Around 1990-91, I stepped on an escalator on the first floor of One Court Square, where my new workplace was located. I was wearing a red skirt with a loose thread in the hem. I had become aware earlier that day that the thread was loose but had felt no real concern. What harm could come from a thing like that?
Well. As I mentioned, I stepped on an escalator with this thread by now dangling toward my feet. Somehow that thread got caught in the workings of the escalator and began to unravel my hem as I rode toward the second floor.
I took note of this interesting predicament. If life comes at your fast, response time does not always keep up. A moment later I realized: If I don’t yank this thread free, I might lose my skirt.
Then I became concerned.
It’s not easy to yank a thread free while riding up an escalator. But I did it. I yanked myself free in time to step off at my office floor. None the worse for wear. Well, actually my skirt was worse for wear, as it no longer had a hem. I was fine.
I went to my desk, where I maintained one of the bounties of work life: office supplies. I had a tape dispenser. I applied the strips needed to re-affix my hem. With a new awareness of what loose threads can mean.
This was my job in state government, a position that was often an awkward fit, but one that I was hopefully able to discharge with some degree of competence and appropriate wardrobe choices.
My desk had a phone. The agency of some hundred-plus people had a switchboard. Calls to me were sent to that phone on my desk. If you wanted to put someone on hold, there was a code to park them there and another code to get them back again.
My mother called me at my office one day, and I got a call from someone else at the same time. I thought, I’ll put my mother on hold, and take the work call. That’s how it’s done, and I knew the code to do so. I finished the task, exhaled, about to move to the next thing. Then I gasped: my mother was still on hold. I further realized, I didn’t know how to get her off hold. I couldn’t remember the code to undo.
And – my heart sank – she had called long distance. A rarity, except for that now that she had circle dialing (and I was in her circle), she could call an extended geographical area during the day if needed. I told myself, “Be calm, be calm, be calm. I think it’s…” And I came up with the right code to return my mother to the line.
There was a lot of benefit to my being in that position, but on a personal level I wasn’t sure how well I wore my responsibilities. The issue, I think, was that I did not feel that I could be who I truly am. Doing what I was called to do was the journey I wanted to pursue. Yet here I was going the wrong way.
During my tenure, however, I made a friend named Brenda. Around her, I could always be who I am. When we ate lunch, she always let me pick the place. Whatever I said, she was always on my side.
An African-American lady 14 years my senior, Brenda had grown up in West Palm Beach and in the mid-1960s took a train to DC to attend Howard University. At the Atlanta stop, she met people from Montgomery headed to the same destination. That’s how she eventually ended up here.
The state agency had a primitive email system then – an Intranet that allowed brief interoffice messages. Sometimes I would send Brenda a random thought. One time I sent a musing then walked toward her office as she was removing a sheet of paper from a printer that contained my message. “I’m saving these in a folder,” she said, “so that one day people will know what an interesting friend I had.”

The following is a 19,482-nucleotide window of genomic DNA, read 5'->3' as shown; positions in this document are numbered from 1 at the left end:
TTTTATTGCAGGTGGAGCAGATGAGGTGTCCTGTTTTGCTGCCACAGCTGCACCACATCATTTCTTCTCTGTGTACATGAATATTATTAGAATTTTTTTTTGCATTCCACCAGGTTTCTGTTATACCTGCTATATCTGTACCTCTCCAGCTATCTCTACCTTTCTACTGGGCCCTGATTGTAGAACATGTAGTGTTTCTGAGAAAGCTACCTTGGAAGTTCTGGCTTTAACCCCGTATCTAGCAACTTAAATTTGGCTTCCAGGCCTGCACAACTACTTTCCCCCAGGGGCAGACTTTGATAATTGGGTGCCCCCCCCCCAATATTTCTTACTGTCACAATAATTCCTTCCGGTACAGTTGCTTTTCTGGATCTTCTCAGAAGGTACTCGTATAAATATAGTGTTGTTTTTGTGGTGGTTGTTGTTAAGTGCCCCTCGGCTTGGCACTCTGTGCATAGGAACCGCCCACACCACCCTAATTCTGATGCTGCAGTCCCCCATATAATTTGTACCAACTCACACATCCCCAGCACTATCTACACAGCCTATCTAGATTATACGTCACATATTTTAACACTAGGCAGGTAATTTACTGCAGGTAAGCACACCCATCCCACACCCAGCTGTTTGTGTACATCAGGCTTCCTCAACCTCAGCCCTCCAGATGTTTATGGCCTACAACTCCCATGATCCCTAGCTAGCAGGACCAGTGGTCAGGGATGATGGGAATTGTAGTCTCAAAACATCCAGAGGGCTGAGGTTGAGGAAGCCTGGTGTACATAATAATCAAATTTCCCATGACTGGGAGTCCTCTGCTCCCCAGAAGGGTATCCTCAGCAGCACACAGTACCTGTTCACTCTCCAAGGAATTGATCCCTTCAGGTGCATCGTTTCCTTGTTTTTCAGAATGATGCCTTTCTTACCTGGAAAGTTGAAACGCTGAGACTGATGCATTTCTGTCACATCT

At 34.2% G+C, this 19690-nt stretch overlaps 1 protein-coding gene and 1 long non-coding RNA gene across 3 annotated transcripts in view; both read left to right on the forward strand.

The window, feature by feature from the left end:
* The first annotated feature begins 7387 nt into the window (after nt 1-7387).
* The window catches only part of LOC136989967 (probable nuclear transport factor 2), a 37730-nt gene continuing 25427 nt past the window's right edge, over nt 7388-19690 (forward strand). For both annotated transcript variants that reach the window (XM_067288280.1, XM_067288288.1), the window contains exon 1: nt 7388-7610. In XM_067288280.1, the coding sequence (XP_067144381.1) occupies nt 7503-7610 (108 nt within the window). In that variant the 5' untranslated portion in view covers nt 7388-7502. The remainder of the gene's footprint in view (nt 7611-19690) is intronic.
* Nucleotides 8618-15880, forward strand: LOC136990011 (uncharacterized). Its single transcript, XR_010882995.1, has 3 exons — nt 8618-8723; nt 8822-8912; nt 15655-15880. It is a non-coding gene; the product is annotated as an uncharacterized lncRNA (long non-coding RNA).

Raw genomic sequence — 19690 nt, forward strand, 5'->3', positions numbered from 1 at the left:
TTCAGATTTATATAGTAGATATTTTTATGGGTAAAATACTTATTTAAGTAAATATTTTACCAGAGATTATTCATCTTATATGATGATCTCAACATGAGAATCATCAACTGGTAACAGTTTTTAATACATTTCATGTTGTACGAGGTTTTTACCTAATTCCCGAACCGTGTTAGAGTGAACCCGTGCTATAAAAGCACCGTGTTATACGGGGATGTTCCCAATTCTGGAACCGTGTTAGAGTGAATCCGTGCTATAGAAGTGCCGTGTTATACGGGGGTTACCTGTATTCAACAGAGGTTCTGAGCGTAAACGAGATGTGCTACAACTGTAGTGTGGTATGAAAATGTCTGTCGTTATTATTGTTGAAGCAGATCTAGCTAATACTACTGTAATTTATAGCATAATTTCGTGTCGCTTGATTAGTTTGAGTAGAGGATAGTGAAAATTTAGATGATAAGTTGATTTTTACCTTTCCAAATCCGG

In June 1996, I was in Mobile for a meeting when, back in my hotel room, I called home to find out how my mother’s biopsy had gone. At 5:30 that afternoon, I got terrible news that the biopsy revealed cancer. And in just a short time, I had to attend a work-related dinner. Brenda was the first person I told of this news. I called her room. Then I packaged up those thoughts, got through the evening and headed back to Montgomery the next day.
I lost touch with Brenda years before she passed away in 2016. She had early onset of Alzheimer’s disease. I think of her often.
In any environment, whether you belong there or you don’t, you can find someone who will help you find your way – someone who will help you be who you are. I didn’t always feel good when I worked in state government, but I always felt better when I talked to Brenda. She was the embodiment of the Maya Angelou quote, “People will forget what you said, people will forget what you did, but people will never forget how you made them feel.”
During Brenda’s service, I discovered that I was no exception. Fine people stood up and said glowing things about her, including her brother. I knew he had achieved success of an uncommon kind, reaching a rarified level, but wasn’t sure of his current status. I found out later that Brenda’s brother became chairman of Microsoft when Bill Gates stepped down from that role. As her brother introduced himself to the congregation, he said, “I was the underachiever in the family.” And he choked up as he spoke about a sweet lady who could make anyone feel special.
Take notice of the people around you today – the encouragers and the ones who need encouragement – and enjoy your magnificent journey.
– Minnie Lamberth
The Magnificent Journey
Vol. 2, Issue 5
P.S. Taking and eventually leaving that job in state government to pursue my creative callings is the kind of thing I wrote about in Min at Work. If you missed it, details are here: minnielamberth.com/books